Scoggins Dam is an earthfill dam constructed during 1972–75 to store water during the winter for summer and fall use. Three tributaries flow into Hagg Lake—Sain, Scoggins and Tanner Creeks. Scoggins Dam is owned by the Bureau of Reclamation and managed by the Tualatin Valley Irrigation District. Stored water from Hagg Lake is used for irrigation, municipal and industrial use, and flow augmentation in the Tualatin Basin to support water quality and protect fish and wildlife.

Scoggins Dam stores 53,640 acre-feet of water in Henry Hagg Lake as active storage—the amount of water that can be moved in or out of the reservoir between the intake structure and the top of the spillway gates. Another 7,000 acre-feet of stored water that is not engineered to be removed exists below the intake structure. It is for the protection of fish if the lake were to be drafted down completely to the intake structure.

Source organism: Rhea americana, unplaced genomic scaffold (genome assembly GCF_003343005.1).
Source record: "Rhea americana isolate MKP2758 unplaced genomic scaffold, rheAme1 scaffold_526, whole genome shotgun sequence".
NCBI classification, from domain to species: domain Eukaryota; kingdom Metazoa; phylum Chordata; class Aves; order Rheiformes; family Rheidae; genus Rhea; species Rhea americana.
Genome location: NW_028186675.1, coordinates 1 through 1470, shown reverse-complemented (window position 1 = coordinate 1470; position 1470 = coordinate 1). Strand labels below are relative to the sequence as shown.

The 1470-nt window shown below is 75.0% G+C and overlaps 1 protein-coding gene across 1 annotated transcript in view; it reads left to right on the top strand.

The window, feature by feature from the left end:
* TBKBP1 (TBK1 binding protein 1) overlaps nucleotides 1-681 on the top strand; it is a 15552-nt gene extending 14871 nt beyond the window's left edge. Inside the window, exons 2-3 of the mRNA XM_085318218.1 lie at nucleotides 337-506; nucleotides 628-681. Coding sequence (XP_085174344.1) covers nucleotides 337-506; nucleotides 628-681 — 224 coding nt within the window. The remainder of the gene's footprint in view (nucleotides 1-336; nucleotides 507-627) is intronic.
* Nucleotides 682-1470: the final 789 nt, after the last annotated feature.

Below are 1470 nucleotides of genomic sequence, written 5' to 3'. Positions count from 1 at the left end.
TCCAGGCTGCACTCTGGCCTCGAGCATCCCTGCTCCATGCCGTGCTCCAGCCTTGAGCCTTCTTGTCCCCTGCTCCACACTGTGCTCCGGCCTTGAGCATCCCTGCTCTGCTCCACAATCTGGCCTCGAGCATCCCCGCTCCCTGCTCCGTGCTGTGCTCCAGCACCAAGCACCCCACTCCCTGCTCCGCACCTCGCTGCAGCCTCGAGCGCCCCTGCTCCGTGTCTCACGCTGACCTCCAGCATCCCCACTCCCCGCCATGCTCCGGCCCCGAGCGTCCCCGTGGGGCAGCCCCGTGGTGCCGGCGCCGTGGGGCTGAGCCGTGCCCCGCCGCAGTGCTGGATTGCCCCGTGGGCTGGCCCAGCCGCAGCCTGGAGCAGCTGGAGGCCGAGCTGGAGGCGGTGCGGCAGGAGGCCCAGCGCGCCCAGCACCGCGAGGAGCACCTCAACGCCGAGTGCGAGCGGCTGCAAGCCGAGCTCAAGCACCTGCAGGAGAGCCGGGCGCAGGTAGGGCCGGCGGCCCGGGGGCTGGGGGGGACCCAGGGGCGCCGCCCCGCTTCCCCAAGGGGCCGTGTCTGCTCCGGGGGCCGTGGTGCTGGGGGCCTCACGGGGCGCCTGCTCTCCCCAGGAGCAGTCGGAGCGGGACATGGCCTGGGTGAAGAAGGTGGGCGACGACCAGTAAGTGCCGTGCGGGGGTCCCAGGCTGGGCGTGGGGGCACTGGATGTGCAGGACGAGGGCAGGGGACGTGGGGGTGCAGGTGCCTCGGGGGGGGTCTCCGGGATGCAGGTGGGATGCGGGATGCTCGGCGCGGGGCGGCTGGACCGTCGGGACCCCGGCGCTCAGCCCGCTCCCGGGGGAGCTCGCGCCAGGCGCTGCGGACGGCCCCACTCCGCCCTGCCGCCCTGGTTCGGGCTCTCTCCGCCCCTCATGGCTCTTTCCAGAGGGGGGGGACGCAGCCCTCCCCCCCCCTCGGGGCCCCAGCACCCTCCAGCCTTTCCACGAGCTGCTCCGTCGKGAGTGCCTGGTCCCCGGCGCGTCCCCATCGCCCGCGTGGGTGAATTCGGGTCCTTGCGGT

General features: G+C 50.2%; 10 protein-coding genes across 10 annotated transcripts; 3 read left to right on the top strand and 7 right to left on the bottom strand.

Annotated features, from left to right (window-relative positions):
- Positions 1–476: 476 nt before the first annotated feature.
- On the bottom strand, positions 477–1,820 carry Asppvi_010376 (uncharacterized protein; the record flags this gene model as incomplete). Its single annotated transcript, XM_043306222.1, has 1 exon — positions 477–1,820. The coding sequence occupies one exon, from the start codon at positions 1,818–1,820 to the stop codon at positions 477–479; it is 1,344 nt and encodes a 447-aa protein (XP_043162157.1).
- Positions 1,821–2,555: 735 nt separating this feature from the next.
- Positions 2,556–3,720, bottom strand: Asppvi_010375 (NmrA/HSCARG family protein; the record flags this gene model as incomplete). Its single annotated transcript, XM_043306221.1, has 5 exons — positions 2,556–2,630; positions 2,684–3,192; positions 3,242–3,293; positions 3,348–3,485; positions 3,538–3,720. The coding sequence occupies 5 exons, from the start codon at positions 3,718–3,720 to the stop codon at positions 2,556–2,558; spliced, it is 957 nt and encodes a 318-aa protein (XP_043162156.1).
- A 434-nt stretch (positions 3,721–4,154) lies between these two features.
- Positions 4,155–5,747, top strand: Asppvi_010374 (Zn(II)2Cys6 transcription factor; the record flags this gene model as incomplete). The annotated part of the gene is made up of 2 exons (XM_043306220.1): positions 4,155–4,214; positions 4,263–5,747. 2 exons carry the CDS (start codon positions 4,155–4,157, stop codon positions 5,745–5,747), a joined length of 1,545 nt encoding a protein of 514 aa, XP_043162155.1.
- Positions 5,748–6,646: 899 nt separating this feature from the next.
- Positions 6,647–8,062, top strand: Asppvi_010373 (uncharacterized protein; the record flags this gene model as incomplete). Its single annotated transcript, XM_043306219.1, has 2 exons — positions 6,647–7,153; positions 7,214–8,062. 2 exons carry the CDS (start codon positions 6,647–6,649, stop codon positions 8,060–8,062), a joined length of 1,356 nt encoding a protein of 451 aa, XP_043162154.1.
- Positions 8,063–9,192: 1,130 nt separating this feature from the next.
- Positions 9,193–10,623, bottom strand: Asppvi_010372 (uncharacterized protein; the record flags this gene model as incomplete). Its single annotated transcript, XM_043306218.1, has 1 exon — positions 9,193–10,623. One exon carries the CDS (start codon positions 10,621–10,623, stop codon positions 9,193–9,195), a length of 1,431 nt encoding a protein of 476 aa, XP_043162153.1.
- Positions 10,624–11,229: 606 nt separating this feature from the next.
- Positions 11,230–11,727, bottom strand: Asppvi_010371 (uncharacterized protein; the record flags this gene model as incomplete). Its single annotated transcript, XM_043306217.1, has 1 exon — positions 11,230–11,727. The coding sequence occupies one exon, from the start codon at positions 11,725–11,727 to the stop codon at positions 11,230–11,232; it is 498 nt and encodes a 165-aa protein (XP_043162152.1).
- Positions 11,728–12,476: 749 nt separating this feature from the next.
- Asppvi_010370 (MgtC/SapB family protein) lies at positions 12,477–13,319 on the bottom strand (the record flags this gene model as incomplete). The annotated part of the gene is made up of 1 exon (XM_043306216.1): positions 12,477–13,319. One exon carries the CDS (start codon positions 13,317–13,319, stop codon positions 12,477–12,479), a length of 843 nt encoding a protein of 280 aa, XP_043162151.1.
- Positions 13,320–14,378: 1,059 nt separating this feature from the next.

Scoggins Dam is authorized by the U.S. Congress to provide flood control for communities located down- stream. The dam controls runoff from a 39 square mile watershed (about 5% of the Tualatin Basin). From November to April, 20,000 acre-feet are designated for flood control storage. The dam does not generate electricity. During the summer months, recreation is a major activity at Hagg Lake and the surrounding area. (Cut from source: Tualatin River Flow Management Technical Committee, 2013 Annual Report)

 

Pumping Plants and Distribution Systems